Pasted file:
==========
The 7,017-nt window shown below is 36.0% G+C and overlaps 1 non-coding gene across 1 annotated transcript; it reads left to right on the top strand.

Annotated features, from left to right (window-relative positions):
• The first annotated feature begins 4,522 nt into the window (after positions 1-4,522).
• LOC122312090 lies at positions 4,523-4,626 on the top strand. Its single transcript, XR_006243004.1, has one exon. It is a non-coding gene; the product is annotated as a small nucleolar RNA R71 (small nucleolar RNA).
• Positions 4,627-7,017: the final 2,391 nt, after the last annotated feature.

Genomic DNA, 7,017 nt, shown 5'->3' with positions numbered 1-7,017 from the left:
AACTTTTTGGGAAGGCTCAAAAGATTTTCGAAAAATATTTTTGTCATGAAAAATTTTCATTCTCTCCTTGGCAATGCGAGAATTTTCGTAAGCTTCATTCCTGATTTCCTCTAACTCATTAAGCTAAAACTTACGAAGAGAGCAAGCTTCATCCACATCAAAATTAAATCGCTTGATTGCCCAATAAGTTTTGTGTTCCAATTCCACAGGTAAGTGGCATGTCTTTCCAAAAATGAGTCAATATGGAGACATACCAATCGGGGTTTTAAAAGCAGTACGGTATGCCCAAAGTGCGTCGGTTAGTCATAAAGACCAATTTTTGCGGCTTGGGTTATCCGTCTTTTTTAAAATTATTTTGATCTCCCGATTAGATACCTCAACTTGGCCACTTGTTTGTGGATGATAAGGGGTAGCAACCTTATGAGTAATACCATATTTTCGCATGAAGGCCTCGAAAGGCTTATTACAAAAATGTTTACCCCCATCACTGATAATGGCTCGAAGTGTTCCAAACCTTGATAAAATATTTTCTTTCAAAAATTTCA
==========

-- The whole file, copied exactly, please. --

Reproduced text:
The 7,017-nt window shown below is 36.0% G+C and overlaps 1 non-coding gene across 1 annotated transcript; it reads left to right on the top strand.

Annotated features, from left to right (window-relative positions):
• The first annotated feature begins 4,522 nt into the window (after positions 1-4,522).
• LOC122312090 lies at positions 4,523-4,626 on the top strand. Its single transcript, XR_006243004.1, has one exon. It is a non-coding gene; the product is annotated as a small nucleolar RNA R71 (small nucleolar RNA).
• Positions 4,627-7,017: the final 2,391 nt, after the last annotated feature.

Genomic DNA, 7,017 nt, shown 5'->3' with positions numbered 1-7,017 from the left:
AACTTTTTGGGAAGGCTCAAAAGATTTTCGAAAAATATTTTTGTCATGAAAAATTTTCATTCTCTCCTTGGCAATGCGAGAATTTTCGTAAGCTTCATTCCTGATTTCCTCTAACTCATTAAGCTAAAACTTACGAAGAGAGCAAGCTTCATCCACATCAAAATTAAATCGCTTGATTGCCCAATAAGTTTTGTGTTCCAATTCCACAGGTAAGTGGCATGTCTTTCCAAAAATGAGTCAATATGGAGACATACCAATCGGGGTTTTAAAAGCAGTACGGTATGCCCAAAGTGCGTCGGTTAGTCATAAAGACCAATTTTTGCGGCTTGGGTTATCCGTCTTTTTTAAAATTATTTTGATCTCCCGATTAGATACCTCAACTTGGCCACTTGTTTGTGGATGATAAGGGGTAGCAACCTTATGAGTAATACCATATTTTCGCATGAAGGCCTCGAAAGGCTTATTACAAAAATGTTTACCCCCATCACTGATAATGGCTCGAAGTGTTCCAAACCTTGATAAAATATTTTCTTTCAAAAATTTCA